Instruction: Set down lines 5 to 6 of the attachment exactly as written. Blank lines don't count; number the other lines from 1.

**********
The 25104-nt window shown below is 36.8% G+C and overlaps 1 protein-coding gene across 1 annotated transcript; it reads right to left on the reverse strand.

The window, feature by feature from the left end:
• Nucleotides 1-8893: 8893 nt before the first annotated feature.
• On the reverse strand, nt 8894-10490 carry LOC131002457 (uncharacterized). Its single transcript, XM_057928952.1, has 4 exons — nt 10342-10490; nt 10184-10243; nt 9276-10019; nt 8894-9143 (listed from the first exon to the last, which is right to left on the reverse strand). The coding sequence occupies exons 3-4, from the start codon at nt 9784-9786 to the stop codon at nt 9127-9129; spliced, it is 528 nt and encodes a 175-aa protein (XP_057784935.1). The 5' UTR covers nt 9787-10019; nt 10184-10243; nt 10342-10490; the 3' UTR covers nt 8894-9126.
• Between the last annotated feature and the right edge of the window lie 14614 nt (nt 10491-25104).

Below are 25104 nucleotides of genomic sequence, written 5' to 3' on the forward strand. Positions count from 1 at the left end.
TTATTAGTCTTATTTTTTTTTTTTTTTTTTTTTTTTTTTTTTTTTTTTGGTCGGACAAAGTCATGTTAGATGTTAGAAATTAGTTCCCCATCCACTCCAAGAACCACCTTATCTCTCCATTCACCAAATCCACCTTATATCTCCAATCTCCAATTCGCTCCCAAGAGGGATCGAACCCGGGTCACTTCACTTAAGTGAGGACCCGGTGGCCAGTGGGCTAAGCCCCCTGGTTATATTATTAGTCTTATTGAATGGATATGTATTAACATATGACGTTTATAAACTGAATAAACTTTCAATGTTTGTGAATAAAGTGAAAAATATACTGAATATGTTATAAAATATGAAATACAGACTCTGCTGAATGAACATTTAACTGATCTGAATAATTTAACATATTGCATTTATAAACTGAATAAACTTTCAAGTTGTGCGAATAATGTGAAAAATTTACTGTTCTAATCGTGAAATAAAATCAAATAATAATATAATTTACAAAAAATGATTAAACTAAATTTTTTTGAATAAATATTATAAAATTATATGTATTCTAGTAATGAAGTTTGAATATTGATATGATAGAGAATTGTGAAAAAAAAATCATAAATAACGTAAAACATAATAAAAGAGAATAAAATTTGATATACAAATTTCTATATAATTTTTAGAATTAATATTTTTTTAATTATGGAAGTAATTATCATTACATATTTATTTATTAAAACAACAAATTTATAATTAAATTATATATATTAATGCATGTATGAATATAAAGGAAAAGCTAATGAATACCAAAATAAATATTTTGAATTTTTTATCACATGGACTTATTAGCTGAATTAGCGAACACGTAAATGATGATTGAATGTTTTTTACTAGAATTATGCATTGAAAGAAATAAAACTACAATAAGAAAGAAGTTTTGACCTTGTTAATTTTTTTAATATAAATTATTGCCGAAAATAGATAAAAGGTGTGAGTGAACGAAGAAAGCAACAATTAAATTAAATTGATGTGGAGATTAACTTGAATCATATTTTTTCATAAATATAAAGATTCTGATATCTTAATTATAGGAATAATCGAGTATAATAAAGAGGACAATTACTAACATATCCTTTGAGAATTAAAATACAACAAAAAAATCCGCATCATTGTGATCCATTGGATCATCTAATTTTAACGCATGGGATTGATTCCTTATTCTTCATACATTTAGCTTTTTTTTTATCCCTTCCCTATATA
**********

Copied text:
• Between the last annotated feature and the right edge of the window lie 14614 nt (nt 10491-25104).

Below are 25104 nucleotides of genomic sequence, written 5' to 3' on the forward strand. Positions count from 1 at the left end.